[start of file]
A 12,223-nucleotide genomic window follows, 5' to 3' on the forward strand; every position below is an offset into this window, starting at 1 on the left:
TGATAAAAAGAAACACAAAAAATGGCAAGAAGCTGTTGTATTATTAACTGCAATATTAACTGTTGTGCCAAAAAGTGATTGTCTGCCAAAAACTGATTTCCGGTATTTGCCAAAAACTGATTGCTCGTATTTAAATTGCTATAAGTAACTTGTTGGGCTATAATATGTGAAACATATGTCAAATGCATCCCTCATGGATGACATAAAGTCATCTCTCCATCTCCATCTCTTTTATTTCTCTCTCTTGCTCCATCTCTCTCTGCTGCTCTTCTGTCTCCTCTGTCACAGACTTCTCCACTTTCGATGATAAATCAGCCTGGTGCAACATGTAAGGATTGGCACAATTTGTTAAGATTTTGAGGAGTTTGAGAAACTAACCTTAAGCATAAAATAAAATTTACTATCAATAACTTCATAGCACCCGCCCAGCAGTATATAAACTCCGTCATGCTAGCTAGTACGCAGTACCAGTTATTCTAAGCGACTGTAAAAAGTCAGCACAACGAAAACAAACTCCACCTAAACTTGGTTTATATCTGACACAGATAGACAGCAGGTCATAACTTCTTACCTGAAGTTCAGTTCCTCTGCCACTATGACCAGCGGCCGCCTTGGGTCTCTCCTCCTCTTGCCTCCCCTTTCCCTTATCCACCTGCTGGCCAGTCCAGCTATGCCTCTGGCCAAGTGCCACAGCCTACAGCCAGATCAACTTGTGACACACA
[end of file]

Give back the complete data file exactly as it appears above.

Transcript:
A 12,223-nucleotide genomic window follows, 5' to 3' on the forward strand; every position below is an offset into this window, starting at 1 on the left:
TGATAAAAAGAAACACAAAAAATGGCAAGAAGCTGTTGTATTATTAACTGCAATATTAACTGTTGTGCCAAAAAGTGATTGTCTGCCAAAAACTGATTTCCGGTATTTGCCAAAAACTGATTGCTCGTATTTAAATTGCTATAAGTAACTTGTTGGGCTATAATATGTGAAACATATGTCAAATGCATCCCTCATGGATGACATAAAGTCATCTCTCCATCTCCATCTCTTTTATTTCTCTCTCTTGCTCCATCTCTCTCTGCTGCTCTTCTGTCTCCTCTGTCACAGACTTCTCCACTTTCGATGATAAATCAGCCTGGTGCAACATGTAAGGATTGGCACAATTTGTTAAGATTTTGAGGAGTTTGAGAAACTAACCTTAAGCATAAAATAAAATTTACTATCAATAACTTCATAGCACCCGCCCAGCAGTATATAAACTCCGTCATGCTAGCTAGTACGCAGTACCAGTTATTCTAAGCGACTGTAAAAAGTCAGCACAACGAAAACAAACTCCACCTAAACTTGGTTTATATCTGACACAGATAGACAGCAGGTCATAACTTCTTACCTGAAGTTCAGTTCCTCTGCCACTATGACCAGCGGCCGCCTTGGGTCTCTCCTCCTCTTGCCTCCCCTTTCCCTTATCCACCTGCTGGCCAGTCCAGCTATGCCTCTGGCCAAGTGCCACAGCCTACAGCCAGATCAACTTGTGACACACA